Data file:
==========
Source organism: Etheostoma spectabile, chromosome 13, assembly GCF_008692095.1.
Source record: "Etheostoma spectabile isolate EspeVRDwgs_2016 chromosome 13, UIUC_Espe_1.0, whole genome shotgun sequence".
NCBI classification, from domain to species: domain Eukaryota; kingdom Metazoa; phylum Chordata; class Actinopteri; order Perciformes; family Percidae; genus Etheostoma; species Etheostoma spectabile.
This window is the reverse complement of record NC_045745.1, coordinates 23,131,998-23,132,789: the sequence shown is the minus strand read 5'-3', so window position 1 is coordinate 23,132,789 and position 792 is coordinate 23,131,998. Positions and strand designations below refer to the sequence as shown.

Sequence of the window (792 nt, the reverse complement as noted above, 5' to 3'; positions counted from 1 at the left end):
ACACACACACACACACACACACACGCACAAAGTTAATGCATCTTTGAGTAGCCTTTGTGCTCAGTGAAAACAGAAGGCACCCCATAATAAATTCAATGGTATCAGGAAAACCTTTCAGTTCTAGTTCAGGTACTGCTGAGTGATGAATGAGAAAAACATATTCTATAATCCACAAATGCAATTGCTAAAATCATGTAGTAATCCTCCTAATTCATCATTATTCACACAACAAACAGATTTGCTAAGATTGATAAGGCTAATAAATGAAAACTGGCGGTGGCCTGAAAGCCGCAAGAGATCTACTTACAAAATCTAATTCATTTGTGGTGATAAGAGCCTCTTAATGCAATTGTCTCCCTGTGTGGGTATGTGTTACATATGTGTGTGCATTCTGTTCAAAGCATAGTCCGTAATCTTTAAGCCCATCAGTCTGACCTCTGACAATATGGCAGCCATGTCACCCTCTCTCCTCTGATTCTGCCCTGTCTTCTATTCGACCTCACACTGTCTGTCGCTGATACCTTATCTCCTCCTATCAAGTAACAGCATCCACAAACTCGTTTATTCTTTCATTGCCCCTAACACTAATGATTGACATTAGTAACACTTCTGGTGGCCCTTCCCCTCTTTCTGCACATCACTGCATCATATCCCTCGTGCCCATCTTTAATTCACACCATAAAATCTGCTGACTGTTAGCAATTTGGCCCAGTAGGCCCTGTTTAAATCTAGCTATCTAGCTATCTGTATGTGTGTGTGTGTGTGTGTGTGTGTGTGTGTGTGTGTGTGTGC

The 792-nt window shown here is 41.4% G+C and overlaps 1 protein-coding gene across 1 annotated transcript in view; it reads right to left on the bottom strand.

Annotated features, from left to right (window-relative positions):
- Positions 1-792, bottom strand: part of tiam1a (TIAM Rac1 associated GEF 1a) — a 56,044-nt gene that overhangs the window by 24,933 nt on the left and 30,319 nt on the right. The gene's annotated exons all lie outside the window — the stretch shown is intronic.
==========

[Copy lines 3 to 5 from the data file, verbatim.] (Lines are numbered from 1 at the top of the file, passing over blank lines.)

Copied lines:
NCBI classification, from domain to species: domain Eukaryota; kingdom Metazoa; phylum Chordata; class Actinopteri; order Perciformes; family Percidae; genus Etheostoma; species Etheostoma spectabile.
This window is the reverse complement of record NC_045745.1, coordinates 23,131,998-23,132,789: the sequence shown is the minus strand read 5'-3', so window position 1 is coordinate 23,132,789 and position 792 is coordinate 23,131,998. Positions and strand designations below refer to the sequence as shown.

Sequence of the window (792 nt, the reverse complement as noted above, 5' to 3'; positions counted from 1 at the left end):